The spike of 38,000 from last week's upwardly revised total of 369,000 jobless claims is part of a continuing pattern of developing stress in the labor market which now appears to be accelerating.
Continuing claims rose 97,000 to 2.9 million as of March 22nd (the most recent week for which data is available), a figure that is likely to go much higher in the weeks ahead. There were no underlying factors that may have skewed this report, although seasonal adjustments around the Easter holiday have been problematic this year. Analysts stopped looking for ways to explain this surge in jobless claims after the labor report was released on Friday.
Employment Report: The labor report for March was much worse than expected as job losses were reported for the third consecutive month. Revisions to prior months' data were surprisingly high, lending further credence to the notion that a recession is already underway.
The BLS (Bureau of Labor Statistics) reported that nonfarm payrolls declined by 80,000 in March along with losses of another 67,000 in the combined revisions for January (from -22,000 to -76,000) and February (from -63,000 to -76,000).
This brings the total job loss to 232,000 in 2008 and, excluding government jobs, the year-to-date figure drops to -288,000.
The unemployment rate surged from 4.8 percent to 5.1 percent and, after declining somewhat in recent days, expectations for further rate cuts by the Federal Reserve have now increased. With short-term interest rates at just 2.25 percent, there's not much room to cut, but things are looking increasingly bleak and desperate times call for desperate measures.
Job loss leaders were in the usual areas - construction (down 51,000) and manufacturing (down 48,000) - along with a sharp decline in professional and business services (down 35,000), mostly temporary help which is often viewed as a leading indicator.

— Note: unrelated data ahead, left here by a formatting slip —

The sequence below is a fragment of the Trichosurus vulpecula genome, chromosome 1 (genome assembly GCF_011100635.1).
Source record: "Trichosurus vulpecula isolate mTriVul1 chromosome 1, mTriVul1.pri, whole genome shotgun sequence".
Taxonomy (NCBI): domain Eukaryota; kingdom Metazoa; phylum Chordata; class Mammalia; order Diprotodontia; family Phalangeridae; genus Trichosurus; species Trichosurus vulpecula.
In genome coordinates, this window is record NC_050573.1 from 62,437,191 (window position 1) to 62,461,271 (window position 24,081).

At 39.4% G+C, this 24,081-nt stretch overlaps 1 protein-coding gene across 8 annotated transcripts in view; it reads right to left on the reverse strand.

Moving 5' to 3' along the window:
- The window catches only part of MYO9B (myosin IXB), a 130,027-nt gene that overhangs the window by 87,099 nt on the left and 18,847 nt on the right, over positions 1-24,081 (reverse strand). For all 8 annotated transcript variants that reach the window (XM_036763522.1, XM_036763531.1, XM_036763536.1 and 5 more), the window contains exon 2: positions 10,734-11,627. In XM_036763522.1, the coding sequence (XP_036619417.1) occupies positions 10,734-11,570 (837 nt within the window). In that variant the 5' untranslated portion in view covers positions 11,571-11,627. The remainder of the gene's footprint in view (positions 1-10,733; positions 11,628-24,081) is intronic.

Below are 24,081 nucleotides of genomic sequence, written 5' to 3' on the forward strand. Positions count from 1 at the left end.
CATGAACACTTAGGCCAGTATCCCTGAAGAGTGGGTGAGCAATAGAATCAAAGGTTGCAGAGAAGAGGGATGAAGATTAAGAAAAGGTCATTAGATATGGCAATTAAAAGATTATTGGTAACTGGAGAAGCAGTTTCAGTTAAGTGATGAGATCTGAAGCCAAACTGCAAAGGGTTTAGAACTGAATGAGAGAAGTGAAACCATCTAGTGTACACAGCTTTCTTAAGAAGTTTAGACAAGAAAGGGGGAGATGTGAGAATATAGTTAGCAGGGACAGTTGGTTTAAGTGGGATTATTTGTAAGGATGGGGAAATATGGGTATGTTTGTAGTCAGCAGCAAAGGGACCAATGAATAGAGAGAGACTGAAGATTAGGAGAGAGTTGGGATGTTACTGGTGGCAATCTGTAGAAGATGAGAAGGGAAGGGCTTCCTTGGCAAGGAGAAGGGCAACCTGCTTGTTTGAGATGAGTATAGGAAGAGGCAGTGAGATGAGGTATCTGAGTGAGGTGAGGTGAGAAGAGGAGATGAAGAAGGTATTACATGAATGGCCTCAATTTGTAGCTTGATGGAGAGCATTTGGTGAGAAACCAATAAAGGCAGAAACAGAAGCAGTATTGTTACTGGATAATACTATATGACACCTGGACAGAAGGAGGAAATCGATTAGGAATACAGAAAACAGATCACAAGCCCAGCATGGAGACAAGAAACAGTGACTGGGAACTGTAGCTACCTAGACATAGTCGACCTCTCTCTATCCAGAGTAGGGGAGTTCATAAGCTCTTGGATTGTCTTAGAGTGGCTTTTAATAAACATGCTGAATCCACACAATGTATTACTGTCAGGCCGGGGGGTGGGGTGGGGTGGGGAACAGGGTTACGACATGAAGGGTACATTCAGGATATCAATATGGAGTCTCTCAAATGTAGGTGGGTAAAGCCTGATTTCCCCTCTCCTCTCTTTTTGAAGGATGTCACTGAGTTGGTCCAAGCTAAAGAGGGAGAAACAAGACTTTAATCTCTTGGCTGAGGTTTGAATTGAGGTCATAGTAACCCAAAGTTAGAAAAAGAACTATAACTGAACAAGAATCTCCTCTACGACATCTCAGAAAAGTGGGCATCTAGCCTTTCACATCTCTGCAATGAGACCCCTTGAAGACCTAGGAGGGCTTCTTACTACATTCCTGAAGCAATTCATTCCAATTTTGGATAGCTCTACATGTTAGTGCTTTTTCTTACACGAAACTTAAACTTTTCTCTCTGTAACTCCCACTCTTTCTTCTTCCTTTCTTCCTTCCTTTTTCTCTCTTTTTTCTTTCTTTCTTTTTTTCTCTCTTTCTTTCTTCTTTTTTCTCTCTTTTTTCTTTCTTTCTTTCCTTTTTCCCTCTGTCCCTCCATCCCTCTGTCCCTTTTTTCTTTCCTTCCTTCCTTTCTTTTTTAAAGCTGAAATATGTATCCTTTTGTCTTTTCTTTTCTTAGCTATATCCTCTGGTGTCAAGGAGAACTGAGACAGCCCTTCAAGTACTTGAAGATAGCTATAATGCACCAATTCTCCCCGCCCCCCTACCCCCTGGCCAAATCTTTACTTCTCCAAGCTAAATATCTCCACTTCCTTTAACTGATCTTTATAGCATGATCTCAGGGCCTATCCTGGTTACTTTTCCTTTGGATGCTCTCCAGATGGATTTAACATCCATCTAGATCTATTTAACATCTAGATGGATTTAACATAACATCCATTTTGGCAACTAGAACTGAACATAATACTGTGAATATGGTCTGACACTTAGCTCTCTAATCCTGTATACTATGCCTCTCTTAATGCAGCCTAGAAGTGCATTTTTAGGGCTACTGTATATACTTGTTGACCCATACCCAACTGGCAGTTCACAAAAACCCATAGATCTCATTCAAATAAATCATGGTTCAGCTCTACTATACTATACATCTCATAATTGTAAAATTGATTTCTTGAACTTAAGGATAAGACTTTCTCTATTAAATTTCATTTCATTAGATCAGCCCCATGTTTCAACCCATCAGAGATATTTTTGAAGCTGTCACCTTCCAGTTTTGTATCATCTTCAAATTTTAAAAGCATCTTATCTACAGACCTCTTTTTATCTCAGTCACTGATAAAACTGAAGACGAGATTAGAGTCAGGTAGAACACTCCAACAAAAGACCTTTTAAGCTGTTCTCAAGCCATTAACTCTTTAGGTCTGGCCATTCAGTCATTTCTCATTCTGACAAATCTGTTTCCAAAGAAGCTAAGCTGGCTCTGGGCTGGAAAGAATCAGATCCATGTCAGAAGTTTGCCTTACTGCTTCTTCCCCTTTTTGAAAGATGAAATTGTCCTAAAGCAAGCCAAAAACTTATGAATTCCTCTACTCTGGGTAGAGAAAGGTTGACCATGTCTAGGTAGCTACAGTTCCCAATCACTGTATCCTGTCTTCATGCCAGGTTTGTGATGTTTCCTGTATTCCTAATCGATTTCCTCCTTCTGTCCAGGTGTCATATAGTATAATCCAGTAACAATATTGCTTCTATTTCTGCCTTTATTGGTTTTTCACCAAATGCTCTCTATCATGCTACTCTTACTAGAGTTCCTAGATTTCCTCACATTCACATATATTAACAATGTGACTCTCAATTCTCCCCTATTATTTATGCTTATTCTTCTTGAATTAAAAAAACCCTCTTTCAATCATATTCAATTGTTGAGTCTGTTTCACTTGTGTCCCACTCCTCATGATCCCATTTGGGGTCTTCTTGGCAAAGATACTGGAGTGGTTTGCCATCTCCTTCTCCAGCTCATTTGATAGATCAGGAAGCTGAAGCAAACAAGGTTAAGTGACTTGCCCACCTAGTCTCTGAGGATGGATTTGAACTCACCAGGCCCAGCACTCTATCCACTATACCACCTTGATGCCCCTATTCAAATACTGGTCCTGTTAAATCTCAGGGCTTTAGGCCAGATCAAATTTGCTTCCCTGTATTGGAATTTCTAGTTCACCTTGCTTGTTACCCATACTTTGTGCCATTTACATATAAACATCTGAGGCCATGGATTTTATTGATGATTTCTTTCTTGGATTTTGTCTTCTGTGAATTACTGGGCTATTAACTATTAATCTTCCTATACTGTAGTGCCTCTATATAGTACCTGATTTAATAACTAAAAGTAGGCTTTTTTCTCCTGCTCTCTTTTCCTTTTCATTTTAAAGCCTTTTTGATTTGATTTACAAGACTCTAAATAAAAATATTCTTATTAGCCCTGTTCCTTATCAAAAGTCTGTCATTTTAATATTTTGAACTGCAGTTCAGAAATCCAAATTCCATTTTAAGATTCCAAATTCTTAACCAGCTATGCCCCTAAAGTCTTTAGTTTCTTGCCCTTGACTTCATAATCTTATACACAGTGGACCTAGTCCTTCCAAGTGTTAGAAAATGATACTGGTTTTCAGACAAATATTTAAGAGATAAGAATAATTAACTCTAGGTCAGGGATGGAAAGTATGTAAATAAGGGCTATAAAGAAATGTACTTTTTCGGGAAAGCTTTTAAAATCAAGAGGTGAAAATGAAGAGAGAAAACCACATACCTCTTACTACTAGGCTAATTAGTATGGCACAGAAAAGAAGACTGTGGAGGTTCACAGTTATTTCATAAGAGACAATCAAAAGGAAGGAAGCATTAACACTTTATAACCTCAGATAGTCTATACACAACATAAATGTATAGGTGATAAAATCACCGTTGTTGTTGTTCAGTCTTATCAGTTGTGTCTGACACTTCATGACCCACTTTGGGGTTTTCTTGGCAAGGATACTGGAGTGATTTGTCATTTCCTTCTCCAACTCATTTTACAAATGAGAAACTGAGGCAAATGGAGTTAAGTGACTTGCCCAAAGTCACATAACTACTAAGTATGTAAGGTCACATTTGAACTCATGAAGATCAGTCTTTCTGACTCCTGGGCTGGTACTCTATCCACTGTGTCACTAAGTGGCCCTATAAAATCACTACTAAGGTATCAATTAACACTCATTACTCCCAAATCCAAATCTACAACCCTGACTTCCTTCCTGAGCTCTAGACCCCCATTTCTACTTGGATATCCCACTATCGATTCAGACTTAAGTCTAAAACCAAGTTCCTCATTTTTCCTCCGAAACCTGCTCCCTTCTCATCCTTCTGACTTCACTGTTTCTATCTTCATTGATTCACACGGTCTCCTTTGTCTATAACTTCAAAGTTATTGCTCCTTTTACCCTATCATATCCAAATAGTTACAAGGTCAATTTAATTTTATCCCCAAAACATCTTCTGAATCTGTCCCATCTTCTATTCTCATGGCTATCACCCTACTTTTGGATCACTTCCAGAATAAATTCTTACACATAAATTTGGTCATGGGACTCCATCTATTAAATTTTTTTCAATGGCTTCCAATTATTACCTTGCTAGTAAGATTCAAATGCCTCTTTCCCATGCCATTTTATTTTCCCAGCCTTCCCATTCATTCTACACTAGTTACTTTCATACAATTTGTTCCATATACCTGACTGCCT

Within the construction category, jobs in both residential and nonresidential sectors are now being slashed with 31,000 fewer residential construction jobs in March and 16,000 fewer doing work in nonresidential building. Employment at food service and drinking establishments gained 23,000 last month and, while the March total was below average, it was still quite strong. This sub-category has been a stalwart in job creation over the last few years. The health care industry continues to create an outsized number of jobs - 33,500 in March and a whopping 452,000 on a year-over-year basis.
Overall, this is quite a dismal report and, if this recession is anything like the last recession, things could get a whole lot worse in short order.
Summary: It's hard to spin the data coming out of the Bureau of Labor Statistics these days and fewer analysts are attempting to do so. Three consecutive months of nearly 80,000 jobs lost is probably the final bit of evidence that anyone would need to confirm what is happening in the U.S. economy. As employment is a lagging indicator, the slowdown that many believed started late in 2007 has been confirmed by the recent developments in the labor market.
Where things go from here is, unfortunately, not a pleasant prospect since job losses tend to exacerbate economic slowdowns creating what many refer to as a "vicious circle", where job losses cause consumers to pull back, leading to less consumer spending, resulting in further job losses. If this recession is like every other recession in the post-World War II era, unemployment will rise sharply from this point.
The Week Ahead: The coming week will be relatively light on data, highlighted by a report on international trade on Thursday. Also scheduled for release are reports on consumer credit on Monday, pending home sales on Tuesday, ending the week with import/export prices and consumer sentiment on Friday.